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  • Inhaled nitric oxide decreases pulmonary soluble guanylate cyclase protein levels in 1-month-old lambs JOURNAL OF THORACIC AND CARDIOVASCULAR SURGERY Thelitz, S., Bekker, J. M., Ovadia, B., Stuart, R. B., Johengen, M. J., Black, S. M., Fineman, J. R. 2004; 127 (5): 1285-1292


    Inhaled nitric oxide produces potent pulmonary vasodilation by activating soluble guanylate cyclase and increasing smooth muscle cell concentrations of cyclic guanosine monophosphate. However, responses are often nonsustained, and clinically significant increases in pulmonary vascular resistance have been noted on its acute withdrawal. In vitro and in vivo data suggest that inhaled nitric oxide decreases endogenous nitric oxide synthase activity. The effects of inhaled nitric oxide on the downstream mediators of the nitric oxide/cyclic guanosine monophosphate cascade, soluble guanylate cyclase and phosphodiesterase 5, have not been investigated. We sought to determine the effects of inhaled nitric oxide on endogenous cyclic guanosine monophosphate levels, soluble guanylate cyclase, and phosphodiesterase 5 protein levels in the intact lamb.Eleven 1-month-old lambs were mechanically ventilated. In 7 lambs, inhaled nitric oxide (40 ppm) was administered for 24 hours and then acutely withdrawn. Intermittent lung biopsy samples were obtained for cyclic guanosine monophosphate concentrations and soluble guanylate cyclase and phosphodiesterase 5 protein levels (Western blot analysis).Initiation of nitric oxide decreased left pulmonary vascular resistance by 26.2%, and withdrawal rapidly increased pulmonary vascular resistance by 77.8% (P <.05). Tissue cyclic guanosine monophosphate concentrations initially increased during nitric oxide therapy but were not maintained during the 24-hour exposure. In addition, cyclic guanosine monophosphate concentrations rapidly decreased after nitric oxide withdrawal (P <.05). The alpha soluble guanylate cyclase (-45.7%) and beta soluble guanylate cyclase (-48.4%) protein levels decreased during nitric oxide therapy (P <.05), whereas phosphodiesterase 5 proteins levels were unchanged.These data suggest a role for decreased soluble guanylate cyclase and its resulting decrease in cyclic guanosine monophosphate concentrations in the nonsustained response to nitric oxide and the rebound pulmonary hypertension noted on its acute withdrawal. Phosphodiesterase 5 inhibitors may be a useful adjunct therapy during inhaled nitric oxide to preserve cyclic guanosine monophosphate levels and thereby preserve nitric oxide responsiveness and prevent rebound pulmonary hypertension.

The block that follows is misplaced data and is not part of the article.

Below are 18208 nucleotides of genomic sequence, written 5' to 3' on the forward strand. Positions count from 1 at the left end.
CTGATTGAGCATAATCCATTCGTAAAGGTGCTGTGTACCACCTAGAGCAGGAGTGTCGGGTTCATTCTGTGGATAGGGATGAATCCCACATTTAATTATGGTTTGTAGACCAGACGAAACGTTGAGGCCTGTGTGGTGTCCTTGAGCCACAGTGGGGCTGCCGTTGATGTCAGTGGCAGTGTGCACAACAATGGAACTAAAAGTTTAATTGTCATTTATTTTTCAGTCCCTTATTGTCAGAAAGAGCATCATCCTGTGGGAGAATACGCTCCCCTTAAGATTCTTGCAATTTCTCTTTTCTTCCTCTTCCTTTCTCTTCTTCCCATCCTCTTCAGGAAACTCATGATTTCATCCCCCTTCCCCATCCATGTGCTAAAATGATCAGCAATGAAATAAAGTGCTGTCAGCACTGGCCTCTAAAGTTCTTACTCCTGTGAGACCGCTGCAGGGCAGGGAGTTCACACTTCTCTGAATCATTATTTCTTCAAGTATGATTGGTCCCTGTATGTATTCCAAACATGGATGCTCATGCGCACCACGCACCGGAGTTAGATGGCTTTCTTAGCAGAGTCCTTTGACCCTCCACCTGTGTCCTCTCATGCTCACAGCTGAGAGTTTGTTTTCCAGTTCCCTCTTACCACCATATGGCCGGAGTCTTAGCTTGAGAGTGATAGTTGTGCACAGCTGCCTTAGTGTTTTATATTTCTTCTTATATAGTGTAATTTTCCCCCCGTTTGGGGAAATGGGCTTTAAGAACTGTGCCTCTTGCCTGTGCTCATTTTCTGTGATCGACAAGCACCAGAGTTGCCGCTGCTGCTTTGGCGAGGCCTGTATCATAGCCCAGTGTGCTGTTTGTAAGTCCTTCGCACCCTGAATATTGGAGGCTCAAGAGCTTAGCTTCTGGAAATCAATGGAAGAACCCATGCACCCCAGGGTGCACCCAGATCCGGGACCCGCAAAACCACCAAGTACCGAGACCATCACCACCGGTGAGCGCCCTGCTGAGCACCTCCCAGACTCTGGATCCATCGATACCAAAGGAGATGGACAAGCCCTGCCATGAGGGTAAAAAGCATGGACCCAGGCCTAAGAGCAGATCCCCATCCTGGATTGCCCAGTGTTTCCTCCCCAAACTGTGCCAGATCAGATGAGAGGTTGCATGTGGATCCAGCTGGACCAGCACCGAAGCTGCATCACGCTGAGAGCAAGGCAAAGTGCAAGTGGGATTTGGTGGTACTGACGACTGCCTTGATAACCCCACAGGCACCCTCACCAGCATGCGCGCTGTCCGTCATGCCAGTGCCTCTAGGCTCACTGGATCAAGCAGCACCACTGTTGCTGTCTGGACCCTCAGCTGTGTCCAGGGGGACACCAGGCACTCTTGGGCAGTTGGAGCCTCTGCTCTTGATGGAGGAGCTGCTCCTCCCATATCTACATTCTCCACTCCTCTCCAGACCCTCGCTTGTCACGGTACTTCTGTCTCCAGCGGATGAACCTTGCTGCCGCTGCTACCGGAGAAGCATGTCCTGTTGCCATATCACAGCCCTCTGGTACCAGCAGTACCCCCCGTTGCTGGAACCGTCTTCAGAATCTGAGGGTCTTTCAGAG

View details for DOI 10.1016/j.jtcvs.2003.07.024

    View details for Web of Science ID 000221134600009

    View details for PubMedID 15115984

  • Inhaled nitric oxide increases surfactant protein gene expression in the intact lamb AMERICAN JOURNAL OF PHYSIOLOGY-LUNG CELLULAR AND MOLECULAR PHYSIOLOGY Stuart, R. B., Ovadia, B., Suzara, V. V., Ross, P. A., Thelitz, S., Fineman, J. R., Gutierrez, J. A. 2003; 285 (3): L628-L633


    Inhaled nitric oxide (iNO) is used to treat a number of disease processes. Although in vitro data suggest that nitric oxide (NO) alters surfactant protein gene expression, the effects in vivo have not been studied. The objective of this study was to evaluate the effects of iNO on surfactant protein (SP)-A, -B, and -C gene expression in the intact lamb. Thirteen 4-wk-old lambs were mechanically ventilated with 21% oxygen and received iNO at 40 ppm (n = 7) or vehicle gas (n = 6) for 24 h. Peripheral lung biopsies were obtained at 0, 12, and 24 h and analyzed for surfactant mRNA, protein, and total DNA content. Inhaled NO increased SP-A and SP-B mRNA content by 80% from 0 to 12 h and by 78 and 71%, respectively, from 0 to 24 h. There was an increase in SP-A and SP-B protein content by 45% from 0 to 12 h, and a decrease by 70 and 65%, respectively, from 0 to 24 h. DNA content was unchanged. The mechanisms and physiological effects of these findings warrant further investigation.

    View details for DOI 10.1152/ajplung.00264.2002

    View details for Web of Science ID 000184565600016

    View details for PubMedID 12765879